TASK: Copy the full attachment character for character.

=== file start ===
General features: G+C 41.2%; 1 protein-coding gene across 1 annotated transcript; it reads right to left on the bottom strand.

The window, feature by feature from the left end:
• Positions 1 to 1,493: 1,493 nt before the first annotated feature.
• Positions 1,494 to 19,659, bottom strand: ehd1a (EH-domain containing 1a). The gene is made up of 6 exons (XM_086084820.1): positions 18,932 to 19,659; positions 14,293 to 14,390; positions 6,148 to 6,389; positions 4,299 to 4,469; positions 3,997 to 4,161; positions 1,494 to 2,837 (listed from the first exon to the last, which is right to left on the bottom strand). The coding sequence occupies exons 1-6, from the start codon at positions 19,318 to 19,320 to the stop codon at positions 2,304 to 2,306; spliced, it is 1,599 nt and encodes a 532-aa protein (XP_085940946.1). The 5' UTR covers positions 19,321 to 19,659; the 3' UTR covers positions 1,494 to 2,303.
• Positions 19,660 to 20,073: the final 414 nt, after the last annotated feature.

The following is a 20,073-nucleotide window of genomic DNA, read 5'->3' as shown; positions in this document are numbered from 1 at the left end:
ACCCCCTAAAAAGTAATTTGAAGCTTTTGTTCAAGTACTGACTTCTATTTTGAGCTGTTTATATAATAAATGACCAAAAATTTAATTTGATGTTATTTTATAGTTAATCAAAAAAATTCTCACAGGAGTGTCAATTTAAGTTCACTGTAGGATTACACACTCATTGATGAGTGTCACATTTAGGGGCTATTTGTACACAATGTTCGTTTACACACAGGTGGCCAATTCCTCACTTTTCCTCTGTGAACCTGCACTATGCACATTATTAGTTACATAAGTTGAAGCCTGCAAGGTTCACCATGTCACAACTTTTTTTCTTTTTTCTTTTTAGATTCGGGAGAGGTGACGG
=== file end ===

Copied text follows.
General features: G+C 41.2%; 1 protein-coding gene across 1 annotated transcript; it reads right to left on the bottom strand.

The window, feature by feature from the left end:
• Positions 1 to 1,493: 1,493 nt before the first annotated feature.
• Positions 1,494 to 19,659, bottom strand: ehd1a (EH-domain containing 1a). The gene is made up of 6 exons (XM_086084820.1): positions 18,932 to 19,659; positions 14,293 to 14,390; positions 6,148 to 6,389; positions 4,299 to 4,469; positions 3,997 to 4,161; positions 1,494 to 2,837 (listed from the first exon to the last, which is right to left on the bottom strand). The coding sequence occupies exons 1-6, from the start codon at positions 19,318 to 19,320 to the stop codon at positions 2,304 to 2,306; spliced, it is 1,599 nt and encodes a 532-aa protein (XP_085940946.1). The 5' UTR covers positions 19,321 to 19,659; the 3' UTR covers positions 1,494 to 2,303.
• Positions 19,660 to 20,073: the final 414 nt, after the last annotated feature.

The following is a 20,073-nucleotide window of genomic DNA, read 5'->3' as shown; positions in this document are numbered from 1 at the left end:
ACCCCCTAAAAAGTAATTTGAAGCTTTTGTTCAAGTACTGACTTCTATTTTGAGCTGTTTATATAATAAATGACCAAAAATTTAATTTGATGTTATTTTATAGTTAATCAAAAAAATTCTCACAGGAGTGTCAATTTAAGTTCACTGTAGGATTACACACTCATTGATGAGTGTCACATTTAGGGGCTATTTGTACACAATGTTCGTTTACACACAGGTGGCCAATTCCTCACTTTTCCTCTGTGAACCTGCACTATGCACATTATTAGTTACATAAGTTGAAGCCTGCAAGGTTCACCATGTCACAACTTTTTTTCTTTTTTCTTTTTAGATTCGGGAGAGGTGACGG